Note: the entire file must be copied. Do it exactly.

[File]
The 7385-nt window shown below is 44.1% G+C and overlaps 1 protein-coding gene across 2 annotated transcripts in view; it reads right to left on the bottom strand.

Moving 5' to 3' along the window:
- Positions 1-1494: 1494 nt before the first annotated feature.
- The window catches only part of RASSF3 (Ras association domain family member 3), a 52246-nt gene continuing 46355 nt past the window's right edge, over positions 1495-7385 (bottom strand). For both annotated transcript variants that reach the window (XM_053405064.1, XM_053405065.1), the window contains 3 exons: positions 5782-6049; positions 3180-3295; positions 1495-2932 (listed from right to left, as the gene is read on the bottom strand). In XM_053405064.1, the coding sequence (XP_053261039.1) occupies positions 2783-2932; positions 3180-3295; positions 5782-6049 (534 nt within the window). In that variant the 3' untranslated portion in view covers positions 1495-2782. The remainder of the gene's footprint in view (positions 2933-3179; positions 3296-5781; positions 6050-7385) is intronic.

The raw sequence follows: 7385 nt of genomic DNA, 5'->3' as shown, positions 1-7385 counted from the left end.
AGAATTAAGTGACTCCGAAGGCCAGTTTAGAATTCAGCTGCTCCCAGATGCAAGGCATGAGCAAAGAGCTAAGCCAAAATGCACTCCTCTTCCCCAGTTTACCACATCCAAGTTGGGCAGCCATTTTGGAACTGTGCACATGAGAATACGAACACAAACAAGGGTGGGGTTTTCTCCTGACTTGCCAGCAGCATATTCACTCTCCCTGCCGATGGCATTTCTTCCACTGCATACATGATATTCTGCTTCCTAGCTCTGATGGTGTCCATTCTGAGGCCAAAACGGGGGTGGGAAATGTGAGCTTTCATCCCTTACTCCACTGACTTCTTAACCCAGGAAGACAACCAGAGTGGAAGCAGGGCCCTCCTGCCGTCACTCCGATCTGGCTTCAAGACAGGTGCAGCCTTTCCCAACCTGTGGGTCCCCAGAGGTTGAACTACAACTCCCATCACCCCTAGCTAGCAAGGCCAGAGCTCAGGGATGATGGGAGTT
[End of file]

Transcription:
The 7385-nt window shown below is 44.1% G+C and overlaps 1 protein-coding gene across 2 annotated transcripts in view; it reads right to left on the bottom strand.

Moving 5' to 3' along the window:
- Positions 1-1494: 1494 nt before the first annotated feature.
- The window catches only part of RASSF3 (Ras association domain family member 3), a 52246-nt gene continuing 46355 nt past the window's right edge, over positions 1495-7385 (bottom strand). For both annotated transcript variants that reach the window (XM_053405064.1, XM_053405065.1), the window contains 3 exons: positions 5782-6049; positions 3180-3295; positions 1495-2932 (listed from right to left, as the gene is read on the bottom strand). In XM_053405064.1, the coding sequence (XP_053261039.1) occupies positions 2783-2932; positions 3180-3295; positions 5782-6049 (534 nt within the window). In that variant the 3' untranslated portion in view covers positions 1495-2782. The remainder of the gene's footprint in view (positions 2933-3179; positions 3296-5781; positions 6050-7385) is intronic.

The raw sequence follows: 7385 nt of genomic DNA, 5'->3' as shown, positions 1-7385 counted from the left end.
AGAATTAAGTGACTCCGAAGGCCAGTTTAGAATTCAGCTGCTCCCAGATGCAAGGCATGAGCAAAGAGCTAAGCCAAAATGCACTCCTCTTCCCCAGTTTACCACATCCAAGTTGGGCAGCCATTTTGGAACTGTGCACATGAGAATACGAACACAAACAAGGGTGGGGTTTTCTCCTGACTTGCCAGCAGCATATTCACTCTCCCTGCCGATGGCATTTCTTCCACTGCATACATGATATTCTGCTTCCTAGCTCTGATGGTGTCCATTCTGAGGCCAAAACGGGGGTGGGAAATGTGAGCTTTCATCCCTTACTCCACTGACTTCTTAACCCAGGAAGACAACCAGAGTGGAAGCAGGGCCCTCCTGCCGTCACTCCGATCTGGCTTCAAGACAGGTGCAGCCTTTCCCAACCTGTGGGTCCCCAGAGGTTGAACTACAACTCCCATCACCCCTAGCTAGCAAGGCCAGAGCTCAGGGATGATGGGAGTT